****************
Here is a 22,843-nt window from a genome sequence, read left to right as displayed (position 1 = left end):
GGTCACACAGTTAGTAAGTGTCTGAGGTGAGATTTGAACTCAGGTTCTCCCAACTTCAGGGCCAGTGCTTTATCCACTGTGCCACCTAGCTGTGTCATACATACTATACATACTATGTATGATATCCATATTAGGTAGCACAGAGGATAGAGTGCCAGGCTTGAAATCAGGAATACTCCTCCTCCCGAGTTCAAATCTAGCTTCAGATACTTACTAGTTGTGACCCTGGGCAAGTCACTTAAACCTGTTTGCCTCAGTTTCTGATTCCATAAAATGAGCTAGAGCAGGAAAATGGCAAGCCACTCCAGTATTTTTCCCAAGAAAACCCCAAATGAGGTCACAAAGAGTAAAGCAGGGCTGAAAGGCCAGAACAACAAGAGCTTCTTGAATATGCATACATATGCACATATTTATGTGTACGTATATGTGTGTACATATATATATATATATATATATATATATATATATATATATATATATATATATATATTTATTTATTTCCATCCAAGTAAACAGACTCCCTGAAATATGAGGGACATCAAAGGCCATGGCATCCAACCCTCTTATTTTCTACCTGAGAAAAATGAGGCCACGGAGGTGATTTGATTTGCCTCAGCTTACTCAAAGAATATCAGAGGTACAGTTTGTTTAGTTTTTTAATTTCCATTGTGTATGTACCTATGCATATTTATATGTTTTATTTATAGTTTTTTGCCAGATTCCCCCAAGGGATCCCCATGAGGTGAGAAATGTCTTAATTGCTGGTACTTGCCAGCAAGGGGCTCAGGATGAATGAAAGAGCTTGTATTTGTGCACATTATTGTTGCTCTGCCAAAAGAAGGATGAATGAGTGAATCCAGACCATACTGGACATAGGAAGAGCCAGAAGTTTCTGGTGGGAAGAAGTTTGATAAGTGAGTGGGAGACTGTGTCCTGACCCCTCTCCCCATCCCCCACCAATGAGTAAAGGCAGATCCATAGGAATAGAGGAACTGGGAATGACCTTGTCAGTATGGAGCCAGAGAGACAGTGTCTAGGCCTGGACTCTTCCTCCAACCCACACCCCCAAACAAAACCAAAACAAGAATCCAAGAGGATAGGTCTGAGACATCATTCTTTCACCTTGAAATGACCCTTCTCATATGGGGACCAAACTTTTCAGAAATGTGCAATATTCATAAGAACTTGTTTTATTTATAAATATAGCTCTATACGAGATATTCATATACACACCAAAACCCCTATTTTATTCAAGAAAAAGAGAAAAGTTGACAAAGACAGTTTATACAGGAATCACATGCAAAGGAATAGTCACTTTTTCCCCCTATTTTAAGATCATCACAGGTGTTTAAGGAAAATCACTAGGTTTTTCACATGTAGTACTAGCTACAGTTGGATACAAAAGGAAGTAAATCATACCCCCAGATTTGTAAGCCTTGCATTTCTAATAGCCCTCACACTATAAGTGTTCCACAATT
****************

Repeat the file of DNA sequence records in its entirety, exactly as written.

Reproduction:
Here is a 22,843-nt window from a genome sequence, read left to right as displayed (position 1 = left end):
GGTCACACAGTTAGTAAGTGTCTGAGGTGAGATTTGAACTCAGGTTCTCCCAACTTCAGGGCCAGTGCTTTATCCACTGTGCCACCTAGCTGTGTCATACATACTATACATACTATGTATGATATCCATATTAGGTAGCACAGAGGATAGAGTGCCAGGCTTGAAATCAGGAATACTCCTCCTCCCGAGTTCAAATCTAGCTTCAGATACTTACTAGTTGTGACCCTGGGCAAGTCACTTAAACCTGTTTGCCTCAGTTTCTGATTCCATAAAATGAGCTAGAGCAGGAAAATGGCAAGCCACTCCAGTATTTTTCCCAAGAAAACCCCAAATGAGGTCACAAAGAGTAAAGCAGGGCTGAAAGGCCAGAACAACAAGAGCTTCTTGAATATGCATACATATGCACATATTTATGTGTACGTATATGTGTGTACATATATATATATATATATATATATATATATATATATATATATATATATATATATATTTATTTATTTCCATCCAAGTAAACAGACTCCCTGAAATATGAGGGACATCAAAGGCCATGGCATCCAACCCTCTTATTTTCTACCTGAGAAAAATGAGGCCACGGAGGTGATTTGATTTGCCTCAGCTTACTCAAAGAATATCAGAGGTACAGTTTGTTTAGTTTTTTAATTTCCATTGTGTATGTACCTATGCATATTTATATGTTTTATTTATAGTTTTTTGCCAGATTCCCCCAAGGGATCCCCATGAGGTGAGAAATGTCTTAATTGCTGGTACTTGCCAGCAAGGGGCTCAGGATGAATGAAAGAGCTTGTATTTGTGCACATTATTGTTGCTCTGCCAAAAGAAGGATGAATGAGTGAATCCAGACCATACTGGACATAGGAAGAGCCAGAAGTTTCTGGTGGGAAGAAGTTTGATAAGTGAGTGGGAGACTGTGTCCTGACCCCTCTCCCCATCCCCCACCAATGAGTAAAGGCAGATCCATAGGAATAGAGGAACTGGGAATGACCTTGTCAGTATGGAGCCAGAGAGACAGTGTCTAGGCCTGGACTCTTCCTCCAACCCACACCCCCAAACAAAACCAAAACAAGAATCCAAGAGGATAGGTCTGAGACATCATTCTTTCACCTTGAAATGACCCTTCTCATATGGGGACCAAACTTTTCAGAAATGTGCAATATTCATAAGAACTTGTTTTATTTATAAATATAGCTCTATACGAGATATTCATATACACACCAAAACCCCTATTTTATTCAAGAAAAAGAGAAAAGTTGACAAAGACAGTTTATACAGGAATCACATGCAAAGGAATAGTCACTTTTTCCCCCTATTTTAAGATCATCACAGGTGTTTAAGGAAAATCACTAGGTTTTTCACATGTAGTACTAGCTACAGTTGGATACAAAAGGAAGTAAATCATACCCCCAGATTTGTAAGCCTTGCATTTCTAATAGCCCTCACACTATAAGTGTTCCACAATT